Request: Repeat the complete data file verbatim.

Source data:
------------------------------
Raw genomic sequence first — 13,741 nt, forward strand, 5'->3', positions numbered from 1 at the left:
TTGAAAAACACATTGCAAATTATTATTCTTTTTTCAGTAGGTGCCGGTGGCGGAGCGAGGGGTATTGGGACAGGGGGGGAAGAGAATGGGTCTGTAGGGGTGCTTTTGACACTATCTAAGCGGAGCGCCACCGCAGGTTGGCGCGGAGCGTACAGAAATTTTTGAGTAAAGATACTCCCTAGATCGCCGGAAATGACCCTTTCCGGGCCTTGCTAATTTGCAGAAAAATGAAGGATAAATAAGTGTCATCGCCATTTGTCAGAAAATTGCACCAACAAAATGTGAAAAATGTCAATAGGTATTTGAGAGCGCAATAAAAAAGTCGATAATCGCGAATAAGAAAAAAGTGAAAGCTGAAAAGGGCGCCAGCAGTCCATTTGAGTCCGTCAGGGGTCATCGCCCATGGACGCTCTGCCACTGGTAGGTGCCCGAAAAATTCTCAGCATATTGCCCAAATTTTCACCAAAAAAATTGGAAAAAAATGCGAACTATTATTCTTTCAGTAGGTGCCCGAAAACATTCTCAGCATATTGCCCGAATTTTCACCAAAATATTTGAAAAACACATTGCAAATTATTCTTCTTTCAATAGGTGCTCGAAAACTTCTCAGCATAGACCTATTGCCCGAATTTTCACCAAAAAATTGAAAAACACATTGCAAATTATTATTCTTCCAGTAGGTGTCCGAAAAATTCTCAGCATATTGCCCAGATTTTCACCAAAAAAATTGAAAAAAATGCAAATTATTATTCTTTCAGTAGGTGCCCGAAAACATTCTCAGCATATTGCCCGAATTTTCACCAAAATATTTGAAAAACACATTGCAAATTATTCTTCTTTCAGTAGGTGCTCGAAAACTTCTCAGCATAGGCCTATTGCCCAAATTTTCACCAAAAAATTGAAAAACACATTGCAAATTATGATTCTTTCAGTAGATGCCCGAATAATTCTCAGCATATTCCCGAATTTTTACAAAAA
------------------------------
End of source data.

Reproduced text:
Raw genomic sequence first — 13,741 nt, forward strand, 5'->3', positions numbered from 1 at the left:
TTGAAAAACACATTGCAAATTATTATTCTTTTTTCAGTAGGTGCCGGTGGCGGAGCGAGGGGTATTGGGACAGGGGGGGAAGAGAATGGGTCTGTAGGGGTGCTTTTGACACTATCTAAGCGGAGCGCCACCGCAGGTTGGCGCGGAGCGTACAGAAATTTTTGAGTAAAGATACTCCCTAGATCGCCGGAAATGACCCTTTCCGGGCCTTGCTAATTTGCAGAAAAATGAAGGATAAATAAGTGTCATCGCCATTTGTCAGAAAATTGCACCAACAAAATGTGAAAAATGTCAATAGGTATTTGAGAGCGCAATAAAAAAGTCGATAATCGCGAATAAGAAAAAAGTGAAAGCTGAAAAGGGCGCCAGCAGTCCATTTGAGTCCGTCAGGGGTCATCGCCCATGGACGCTCTGCCACTGGTAGGTGCCCGAAAAATTCTCAGCATATTGCCCAAATTTTCACCAAAAAAATTGGAAAAAAATGCGAACTATTATTCTTTCAGTAGGTGCCCGAAAACATTCTCAGCATATTGCCCGAATTTTCACCAAAATATTTGAAAAACACATTGCAAATTATTCTTCTTTCAATAGGTGCTCGAAAACTTCTCAGCATAGACCTATTGCCCGAATTTTCACCAAAAAATTGAAAAACACATTGCAAATTATTATTCTTCCAGTAGGTGTCCGAAAAATTCTCAGCATATTGCCCAGATTTTCACCAAAAAAATTGAAAAAAATGCAAATTATTATTCTTTCAGTAGGTGCCCGAAAACATTCTCAGCATATTGCCCGAATTTTCACCAAAATATTTGAAAAACACATTGCAAATTATTCTTCTTTCAGTAGGTGCTCGAAAACTTCTCAGCATAGGCCTATTGCCCAAATTTTCACCAAAAAATTGAAAAACACATTGCAAATTATGATTCTTTCAGTAGATGCCCGAATAATTCTCAGCATATTCCCGAATTTTTACAAAAA